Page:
WAW EXPO 2019
April 30, 2019, 6:00 – 10:00 pm, The Edison Ballroom @ 240 W 47th St, New York, NY.
Co-chaired by First Lady of Afghanistan Rula Ghani and Gloria Steinem.
Featuring a panel on Women and Peace in Afghanistan including Embassy Charge de Affairs and Minister Counselor/Deputy Chief of Mission of the Embassy of Afghanistan in Washington, DC, Madina Qasimi, Dr. Christopher Kolenda, and New York Times Reporter Kim Barker.
Thank You for Celebrating Courage with WAW at EXPO 2019!
Thank you for making WAW EXPO 2019: #CelebrateCourage such a great success!
WAW EXPO 2019 was co-chaired by First Lady of Afghanistan Rula Ghani and Gloria Steinem
2019 is the year that Women for Afghan Women celebrates the courage of Afghan women–the clients that inspire and motivate our life-saving and life-changing work.
With the incredible gains that women and girls have made in Afghanistan since 2001 at risk, the role of women in ensuring Afghan peace talks will lead to a just and durable peace took center stage at EXPO 2019 with a high-level, capitivating “Women and Peace in Afghanistan” panel discussion, moderated by journalist and author, Jenny Nordberg, with guest speakers: Madina Qasimi, Embassy Chargé d’ Affaires and Minister Counselor/Deputy Chief of Mission at the Embassy of Afghanistan in Washington, DC; Kim Barker, investigative reporter with The New York Times and author of “The Taliban Shuffle: Strange Days in Afghanistan and Pakistan”; and Dr. Christopher Kolenda, Founder of the Strategic Leadership Academy and retired U.S. Colonel who served in Afghanistan.
WAW is particularly proud of our Director of Advocacy, Megan Corrado, who represented WAW with her powerful interventions in the panel.
EXPO 2019 was a wonderful way for our supporters and stakeholders to engage more deeply with WAW’s work experientially through:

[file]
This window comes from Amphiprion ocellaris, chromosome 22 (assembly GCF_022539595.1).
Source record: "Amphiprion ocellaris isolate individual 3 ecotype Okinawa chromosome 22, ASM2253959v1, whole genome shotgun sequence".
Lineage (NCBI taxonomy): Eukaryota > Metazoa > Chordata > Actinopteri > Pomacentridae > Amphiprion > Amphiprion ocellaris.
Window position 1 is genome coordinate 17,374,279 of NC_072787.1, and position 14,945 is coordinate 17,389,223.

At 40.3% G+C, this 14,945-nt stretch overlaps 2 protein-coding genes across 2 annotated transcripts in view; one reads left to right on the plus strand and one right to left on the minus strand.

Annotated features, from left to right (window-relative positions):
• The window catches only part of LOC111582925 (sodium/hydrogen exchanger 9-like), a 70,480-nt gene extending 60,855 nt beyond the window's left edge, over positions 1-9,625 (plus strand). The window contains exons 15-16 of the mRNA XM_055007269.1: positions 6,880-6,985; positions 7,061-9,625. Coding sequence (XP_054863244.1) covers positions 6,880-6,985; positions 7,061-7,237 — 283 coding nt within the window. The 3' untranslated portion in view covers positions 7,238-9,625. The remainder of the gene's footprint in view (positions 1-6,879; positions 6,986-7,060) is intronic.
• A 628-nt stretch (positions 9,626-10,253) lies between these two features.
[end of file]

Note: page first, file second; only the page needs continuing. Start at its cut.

- Interactive exhibits about WAW’s work.
- An engaging panel discussion on Women and Peace in Afghanistan.
- An all-night silent auction with products made by WAW clients and other rare and exciting items.
- A live performance by Afghan pianist Elham Fanoos.
We ask you to continue to #CelebrateCourage and our heartfelt work by DONATING to WAW!
OTHER BREAKING NEWS:
WAW takes the lead on Women and Peace in Afghanistan
In the press:
- CNN features WAW in a special report: They wanted a son so much they made their daughter live as a boy by Sheena McKenzie, featuring WAW E.D. Najia Nasim, and WAW’s work with the practice of bacha posh
- WAW Board Member, Masuda Sultan published in the New York Times with an op-ed entitled, I Met the Taliban. Women Were the First to Speak
- WAW’s Transitional Houses and Executive Director, Najia Nasim, featured in InsideOver.com’s feature, Afghan Women Imprisoned For “Moral Crimes” Women
- WAW Board Member and Senior Program Officer at the United States Institute of Peace (USIP), Belquis Ahmadi’s Op-Ed: “The Price of Peace in Afghanistan: Afghans want peace above all—but they aren’t willing to give up their hard-won gains to get there.”
How You Can Support WAW
Your courageous support has made WAW’s tremendous growth possible.